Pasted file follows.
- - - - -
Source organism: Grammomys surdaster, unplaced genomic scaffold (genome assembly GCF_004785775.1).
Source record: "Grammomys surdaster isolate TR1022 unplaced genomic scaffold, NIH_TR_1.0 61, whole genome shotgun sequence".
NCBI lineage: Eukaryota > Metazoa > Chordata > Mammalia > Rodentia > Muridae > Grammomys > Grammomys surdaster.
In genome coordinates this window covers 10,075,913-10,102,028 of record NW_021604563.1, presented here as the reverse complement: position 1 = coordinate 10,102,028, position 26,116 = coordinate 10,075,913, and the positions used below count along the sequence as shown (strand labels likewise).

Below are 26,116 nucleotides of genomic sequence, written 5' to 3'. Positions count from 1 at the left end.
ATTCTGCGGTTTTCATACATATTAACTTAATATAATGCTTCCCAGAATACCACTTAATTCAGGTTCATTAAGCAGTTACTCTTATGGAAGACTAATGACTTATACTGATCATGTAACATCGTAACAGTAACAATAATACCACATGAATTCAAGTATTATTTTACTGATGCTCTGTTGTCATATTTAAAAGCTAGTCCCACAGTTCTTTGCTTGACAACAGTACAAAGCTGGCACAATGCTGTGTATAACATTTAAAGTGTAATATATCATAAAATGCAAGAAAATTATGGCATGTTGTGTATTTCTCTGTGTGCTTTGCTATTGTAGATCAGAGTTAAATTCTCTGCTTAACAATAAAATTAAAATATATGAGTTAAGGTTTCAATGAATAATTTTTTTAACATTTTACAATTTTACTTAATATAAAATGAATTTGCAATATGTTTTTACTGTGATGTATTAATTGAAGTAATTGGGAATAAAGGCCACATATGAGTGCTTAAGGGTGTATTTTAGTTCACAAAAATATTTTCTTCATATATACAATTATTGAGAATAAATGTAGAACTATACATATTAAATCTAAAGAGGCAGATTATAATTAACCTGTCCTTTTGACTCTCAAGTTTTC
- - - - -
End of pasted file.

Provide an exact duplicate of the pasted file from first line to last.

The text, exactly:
Source organism: Grammomys surdaster, unplaced genomic scaffold (genome assembly GCF_004785775.1).
Source record: "Grammomys surdaster isolate TR1022 unplaced genomic scaffold, NIH_TR_1.0 61, whole genome shotgun sequence".
NCBI lineage: Eukaryota > Metazoa > Chordata > Mammalia > Rodentia > Muridae > Grammomys > Grammomys surdaster.
In genome coordinates this window covers 10,075,913-10,102,028 of record NW_021604563.1, presented here as the reverse complement: position 1 = coordinate 10,102,028, position 26,116 = coordinate 10,075,913, and the positions used below count along the sequence as shown (strand labels likewise).

Below are 26,116 nucleotides of genomic sequence, written 5' to 3'. Positions count from 1 at the left end.
ATTCTGCGGTTTTCATACATATTAACTTAATATAATGCTTCCCAGAATACCACTTAATTCAGGTTCATTAAGCAGTTACTCTTATGGAAGACTAATGACTTATACTGATCATGTAACATCGTAACAGTAACAATAATACCACATGAATTCAAGTATTATTTTACTGATGCTCTGTTGTCATATTTAAAAGCTAGTCCCACAGTTCTTTGCTTGACAACAGTACAAAGCTGGCACAATGCTGTGTATAACATTTAAAGTGTAATATATCATAAAATGCAAGAAAATTATGGCATGTTGTGTATTTCTCTGTGTGCTTTGCTATTGTAGATCAGAGTTAAATTCTCTGCTTAACAATAAAATTAAAATATATGAGTTAAGGTTTCAATGAATAATTTTTTTAACATTTTACAATTTTACTTAATATAAAATGAATTTGCAATATGTTTTTACTGTGATGTATTAATTGAAGTAATTGGGAATAAAGGCCACATATGAGTGCTTAAGGGTGTATTTTAGTTCACAAAAATATTTTCTTCATATATACAATTATTGAGAATAAATGTAGAACTATACATATTAAATCTAAAGAGGCAGATTATAATTAACCTGTCCTTTTGACTCTCAAGTTTTC